"Ruth Jefferson is a labor and delivery nurse at a Connecticut hospital with more than twenty years' experience. During her shift, Ruth begins a routine checkup on a newborn, only to be told a few minutes later that she's been reassigned to another patient. The parents are white supremacists and don't want Ruth, who is African American, to touch their child. The hospital complies with their request, but the next day, the baby goes into cardiac distress while Ruth is alone in the nursery. Does she obey orders or does she intervene? With incredible empathy, intelligence, and candor, Jodi Picoult tackles race, privilege, prejudice, justice, and compassion—and doesn't offer easy answers. Small Great Things is a remarkable achievement from a writer at the top of her game."
Boy, this was a tough read. Emotionally, I mean. Jodi Picoult wrote a book that will forever be ingrained in my mind and for that, I applaud her. I give her a standing ovation.
Small Great Things is a book about race, prejudice, white privilege, love, and identity. Ruth Jefferson is an accomplished nurse with the strong opinion that a black person can get ahead in a white world through hard work and perseverance. She expresses her conviction that if she treats other people how she wants to be treated, she won't run into any racially motivated problems. Once she is arrested and accused of killing a white supremacist's infant- which she did not do- and her world goes topsy turvy, Ruth begins to wonder how she can continue to raise her honor-student son to accept this belief, to tell him that his diligence will all pay off when in fact it might not.
Picoult tells this true-story inspired tale through the eyes of Turk, the white supremacist dad, Ruth, and Kennedy, Ruth's lawyer.About halfway through this book, I found myself feeling the need to take short reading breaks. I don't usually do this, and it didn't occur to me for a little while that I was feeling overwhelmed and uncomfortable with Turk's chapters. I couldn't understand how so much hatred could be inside this one person. I knew and was aware that people with similar points of view do exist in America today but I guess I just wasn't prepared to read it. I have watched a show called Hate Thy Neighbor and if you're interested in this kind of stuff, I highly recommend it (but beware it is brutal and saddening/enraging).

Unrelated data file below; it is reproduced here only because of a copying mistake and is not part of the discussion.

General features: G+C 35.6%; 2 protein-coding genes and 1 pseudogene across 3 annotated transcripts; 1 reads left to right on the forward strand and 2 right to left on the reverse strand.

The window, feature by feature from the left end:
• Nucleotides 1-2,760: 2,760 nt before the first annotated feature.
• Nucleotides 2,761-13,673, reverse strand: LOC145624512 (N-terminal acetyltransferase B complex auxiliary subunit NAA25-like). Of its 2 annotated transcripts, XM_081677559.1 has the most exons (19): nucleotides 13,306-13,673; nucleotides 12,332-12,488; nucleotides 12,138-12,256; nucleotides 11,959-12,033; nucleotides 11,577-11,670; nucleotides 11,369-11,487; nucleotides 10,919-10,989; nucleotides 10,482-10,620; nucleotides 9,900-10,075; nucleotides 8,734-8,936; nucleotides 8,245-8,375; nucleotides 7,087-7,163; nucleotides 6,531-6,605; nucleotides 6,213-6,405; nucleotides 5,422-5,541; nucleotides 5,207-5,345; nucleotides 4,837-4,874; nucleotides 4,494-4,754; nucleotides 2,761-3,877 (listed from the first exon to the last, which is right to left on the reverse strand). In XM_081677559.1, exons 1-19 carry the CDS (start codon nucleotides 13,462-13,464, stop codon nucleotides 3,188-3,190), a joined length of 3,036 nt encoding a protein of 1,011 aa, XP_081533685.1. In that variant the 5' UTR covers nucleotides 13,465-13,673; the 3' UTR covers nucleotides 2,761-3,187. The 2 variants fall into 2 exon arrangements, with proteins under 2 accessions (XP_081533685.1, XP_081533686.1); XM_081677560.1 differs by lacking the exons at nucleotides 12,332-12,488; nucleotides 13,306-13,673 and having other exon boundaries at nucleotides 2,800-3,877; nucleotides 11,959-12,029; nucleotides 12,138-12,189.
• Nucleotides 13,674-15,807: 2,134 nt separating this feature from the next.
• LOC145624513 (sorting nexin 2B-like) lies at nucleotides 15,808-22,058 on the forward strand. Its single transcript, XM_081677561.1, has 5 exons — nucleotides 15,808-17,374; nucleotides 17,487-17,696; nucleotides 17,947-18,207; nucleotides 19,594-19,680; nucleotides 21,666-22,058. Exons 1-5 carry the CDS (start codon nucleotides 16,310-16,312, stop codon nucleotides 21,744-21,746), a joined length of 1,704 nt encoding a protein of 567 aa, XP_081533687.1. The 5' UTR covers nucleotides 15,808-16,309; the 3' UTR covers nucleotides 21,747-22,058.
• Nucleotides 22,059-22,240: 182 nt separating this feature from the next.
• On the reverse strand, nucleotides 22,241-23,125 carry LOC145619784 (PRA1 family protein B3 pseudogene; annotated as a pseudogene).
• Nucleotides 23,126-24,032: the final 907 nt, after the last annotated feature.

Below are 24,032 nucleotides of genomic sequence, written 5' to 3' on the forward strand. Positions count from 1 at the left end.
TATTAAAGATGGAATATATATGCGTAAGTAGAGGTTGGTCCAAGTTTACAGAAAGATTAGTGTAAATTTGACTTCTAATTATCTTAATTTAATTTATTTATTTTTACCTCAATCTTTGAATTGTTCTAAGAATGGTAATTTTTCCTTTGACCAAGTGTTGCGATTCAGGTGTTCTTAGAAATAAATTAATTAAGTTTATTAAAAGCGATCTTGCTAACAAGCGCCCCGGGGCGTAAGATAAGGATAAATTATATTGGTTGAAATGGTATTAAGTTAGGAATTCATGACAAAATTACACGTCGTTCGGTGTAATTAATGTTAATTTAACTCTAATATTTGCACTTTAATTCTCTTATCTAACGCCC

Kennedy is a character I really appreciate. She represents the white person who is "totally not racist" and who "doesn't see color." Kennedy tries over and over and over to convince Ruth that this trial is not about race but to no avail. Ruth begins to see the racism surrounding her and the budding friendship between Ruth and Kennedy changes them both. I was really happy with the moments of self discovery because I felt that I was simultaneously understanding myself better as well.
My two complaints are 1) that this is a book about race written by a white author, and 2) the ending is SO perfect. I do not mean to say that I don't think an author should write about subjects "they don't know about" but I do mean that, while I continue to try to expand my reading list to include more authors of color, more women, and MORE MORE MORE transgender and gender nonconforming authors, I wasn't too happy when feeling like a I was being told "how to not be racist" by a white woman. Eh, but it's okay because I don't think that Picoult did anything wrong (by any means) and it is S O O O O important for this story to be told. As for the ending, it's as if Picoult wanted to add some flowers to a crown of thorns; totally out of place. It's too polished. I liked it better when it was prickly and uncertain- sometimes we just need a book that leaves us in a mess.
I could probably go on forever about Small Great Things (our book club meeting was AMAZING) but hopefully this is enough information to help you decide whether or not to read it! (You should read it!)
SOLID 4 STARS FOR ME- FOR THE REASONS STATED ABOVE. I WANTED SO BADLY TO GIVE IT 5 STARS BUT I COULDN'T STAND THE THOUGHT AFTER THAT ENDING.